I had read in some reports that there was a crucial intersection/river crossing early on in the route. This was at about 1.5 miles in, where we could cross a creek (over two sets of log bridges). I knew Belford was over to the left so we needed to go that way. I’m pretty sure going straight would lead to a dead end, but I didn’t go find out.

We knew we were on the right path when the trail went steeply uphill through fairly rocky terrain. There were definitely some runnable sections in this section, especially once the trail started to reach tree line. At about 2.5 miles in we reached the junction for elkhead pass and Mount Belford. We continued left at a solid pace, mostly power hiking at this point.

sun              valley

There were quite a few people on the trail by this early hour. The more I looked up, the more I was surprised how steep the trail was. Just how steep? Well, in under 4 miles we had climbed 4500ft to reach a red, jagged out-cropping of rocks (the abrupt summit of Belford). We ate something quickly and started running the downhill and flat traverse over to Mount Oxford. I was super pleased with my shoe choice for the day: La Sportiva, Helios. Light weight, super sticky rubber and surprisingly protective for being so flexible. These shoes did great on the uphill, but the true test of loose gravely, winding downhills my Helios were still very grippy.

traverse

We were having a grand time, enjoying the sweeping views, they were literally breathtaking, especially when we started on the uphill again. We had descended around 700ft, which meant we needed to ascend that to reach the Oxford summit. My legs were not happy with me at this point, I guess the lack of oxygen at 13,500ft has it’s effects after all.

The summit of oxford was windy and desolate, mainly just a pile of rocks marking the summit that were slightly higher than the mountain plateau. The traverse took us about 40 minutes, But we had to stop at the top and take in the spectacular views of Mt. Harvard and Mt. Yale in the distance. (I’m already planning a Mt. Harvard-Mt. Columbia duo).

descent

 

We hunkered down, at the summit of Oxford and ate some food while we looked at some maps to decide where we needed to take the trail down to Elkhead pass. We had to ascend not quite on the top of Belford, but to that same ridge-line and take a left to head down to a 4-way junction, towards Elkhead pass.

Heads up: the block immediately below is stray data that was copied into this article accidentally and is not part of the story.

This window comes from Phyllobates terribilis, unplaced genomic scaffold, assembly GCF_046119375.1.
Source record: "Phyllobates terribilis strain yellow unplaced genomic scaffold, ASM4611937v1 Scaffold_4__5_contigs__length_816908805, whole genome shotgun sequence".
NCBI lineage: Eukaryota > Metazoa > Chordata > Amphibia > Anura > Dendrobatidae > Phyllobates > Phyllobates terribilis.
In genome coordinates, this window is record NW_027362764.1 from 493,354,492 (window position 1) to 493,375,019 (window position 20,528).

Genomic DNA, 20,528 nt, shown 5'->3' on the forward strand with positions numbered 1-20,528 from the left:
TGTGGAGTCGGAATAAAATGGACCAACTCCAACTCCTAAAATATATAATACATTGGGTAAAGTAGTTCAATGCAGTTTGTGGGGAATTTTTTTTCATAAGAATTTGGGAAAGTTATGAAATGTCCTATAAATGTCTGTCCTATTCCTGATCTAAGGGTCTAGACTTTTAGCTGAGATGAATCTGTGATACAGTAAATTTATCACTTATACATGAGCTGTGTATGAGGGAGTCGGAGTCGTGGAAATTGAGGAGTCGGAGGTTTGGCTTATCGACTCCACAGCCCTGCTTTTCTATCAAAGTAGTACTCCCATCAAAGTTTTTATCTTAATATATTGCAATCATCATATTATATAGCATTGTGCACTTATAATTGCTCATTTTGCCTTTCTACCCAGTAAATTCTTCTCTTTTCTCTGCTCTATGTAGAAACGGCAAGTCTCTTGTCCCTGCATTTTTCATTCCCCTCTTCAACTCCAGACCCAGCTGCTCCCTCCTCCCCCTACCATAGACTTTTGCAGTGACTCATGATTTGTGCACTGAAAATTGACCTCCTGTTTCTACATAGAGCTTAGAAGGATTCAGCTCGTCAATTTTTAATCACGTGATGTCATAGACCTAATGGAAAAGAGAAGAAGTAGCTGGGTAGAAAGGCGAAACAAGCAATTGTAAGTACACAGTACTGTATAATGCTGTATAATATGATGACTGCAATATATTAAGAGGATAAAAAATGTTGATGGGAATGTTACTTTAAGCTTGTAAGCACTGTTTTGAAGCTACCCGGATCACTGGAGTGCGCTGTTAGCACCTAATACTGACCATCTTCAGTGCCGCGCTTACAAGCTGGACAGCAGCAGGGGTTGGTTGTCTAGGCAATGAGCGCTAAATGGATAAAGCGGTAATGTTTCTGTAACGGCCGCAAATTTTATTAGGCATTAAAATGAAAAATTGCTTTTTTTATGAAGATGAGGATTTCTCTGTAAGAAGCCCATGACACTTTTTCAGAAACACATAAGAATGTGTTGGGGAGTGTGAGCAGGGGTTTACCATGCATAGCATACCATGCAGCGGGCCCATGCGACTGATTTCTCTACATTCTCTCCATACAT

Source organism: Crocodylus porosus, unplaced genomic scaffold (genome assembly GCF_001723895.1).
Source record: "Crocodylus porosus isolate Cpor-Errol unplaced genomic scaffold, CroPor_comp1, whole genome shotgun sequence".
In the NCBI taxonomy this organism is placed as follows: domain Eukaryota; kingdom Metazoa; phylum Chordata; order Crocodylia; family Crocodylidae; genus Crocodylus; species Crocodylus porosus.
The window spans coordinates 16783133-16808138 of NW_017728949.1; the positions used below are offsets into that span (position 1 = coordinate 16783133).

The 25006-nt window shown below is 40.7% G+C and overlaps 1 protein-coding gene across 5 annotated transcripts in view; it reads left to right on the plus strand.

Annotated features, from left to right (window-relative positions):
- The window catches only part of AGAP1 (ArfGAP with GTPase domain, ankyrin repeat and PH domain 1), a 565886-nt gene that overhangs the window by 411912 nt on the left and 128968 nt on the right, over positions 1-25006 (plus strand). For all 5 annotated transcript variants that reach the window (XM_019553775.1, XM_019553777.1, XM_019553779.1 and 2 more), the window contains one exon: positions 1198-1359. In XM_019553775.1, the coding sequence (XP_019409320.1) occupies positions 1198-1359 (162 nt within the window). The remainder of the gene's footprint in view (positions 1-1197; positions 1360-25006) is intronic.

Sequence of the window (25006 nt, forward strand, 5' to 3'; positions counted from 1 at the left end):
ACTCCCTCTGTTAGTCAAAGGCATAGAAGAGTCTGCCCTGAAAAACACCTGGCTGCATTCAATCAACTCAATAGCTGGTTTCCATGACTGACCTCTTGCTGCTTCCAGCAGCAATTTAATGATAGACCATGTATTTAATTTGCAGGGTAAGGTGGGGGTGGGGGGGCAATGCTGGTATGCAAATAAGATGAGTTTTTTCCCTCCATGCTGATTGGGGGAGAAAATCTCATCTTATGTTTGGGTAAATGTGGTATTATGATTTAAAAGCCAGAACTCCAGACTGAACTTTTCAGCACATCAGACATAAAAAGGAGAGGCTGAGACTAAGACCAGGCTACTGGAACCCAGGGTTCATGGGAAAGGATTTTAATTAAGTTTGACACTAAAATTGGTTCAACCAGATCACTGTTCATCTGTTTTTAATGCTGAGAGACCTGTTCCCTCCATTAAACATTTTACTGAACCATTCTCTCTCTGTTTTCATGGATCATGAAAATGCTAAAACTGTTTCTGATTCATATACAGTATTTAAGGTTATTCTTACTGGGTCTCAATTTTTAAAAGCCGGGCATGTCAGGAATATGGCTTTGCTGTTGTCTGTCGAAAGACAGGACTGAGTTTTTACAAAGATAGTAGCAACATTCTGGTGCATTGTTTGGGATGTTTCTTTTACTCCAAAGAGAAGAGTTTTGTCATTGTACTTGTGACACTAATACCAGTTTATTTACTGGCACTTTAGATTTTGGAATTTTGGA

missouri        view

Once we reached the ridge-line of Mount Belford, the trail we had to take was quite clear and we could see it stretch down and over towards Missouri Mountain. The downhill was fun and playful, we had to descend about 1700ft before the junction to Missouri Mountain. I was mentally preparing myself for the grueling uphill, for my legs to feel like jelly, to grind my way to the top. But after refueling with delicious hammer bars and espresso gels before the trek up, we summitted in about 45 minutes.

belford

Missouri Mountain is a beast!! The sketchiest part of the loop was on this section, not really due to technicality, just due to foot traffic, a really small single track plus loose gravel and a steep sweeping scree field. Once we reached the summit, we felt a profound sense of accomplishment! 3 summits in one day! We also had a visitor at the top.

goat

We then started back the way we came, to the junction at Elkhead pass. We started bouncing off rocks and dancing down the mountain. Descending through Elkhead pass was incredible. The bubbling creek and sweeping meadows were breathtaking. Plus is was only 10:30 in the morning! We were making great time. Storms were already blowing in across Missouri Mountain, so that helped us to move along at a good clip.

me           elkhead

We met up with the trail junction to Mount Belford (the one we took early that morning) and quickly descended into the dense forest. The trail became really steep again, and the technicality of this section really tired out my quads. Pretty soon, we were back at the creek crossing (neither of us managed to catch a toe on this descent, although we had many close calls).

We were now on the final descent, and it was steeeep! I didn’t realize how steep until I saw it. The darkness in the morning hid the steep drop offs and the intense vertical angle of the trail.

We made it back to our car in 6 hours and 30 minutes total time, which made our moving time around 5 hours 45 minutes. We made it back to camp before noon and passed out in our tents before the rain came in. It was a perfectly planned early morning loop in the high country.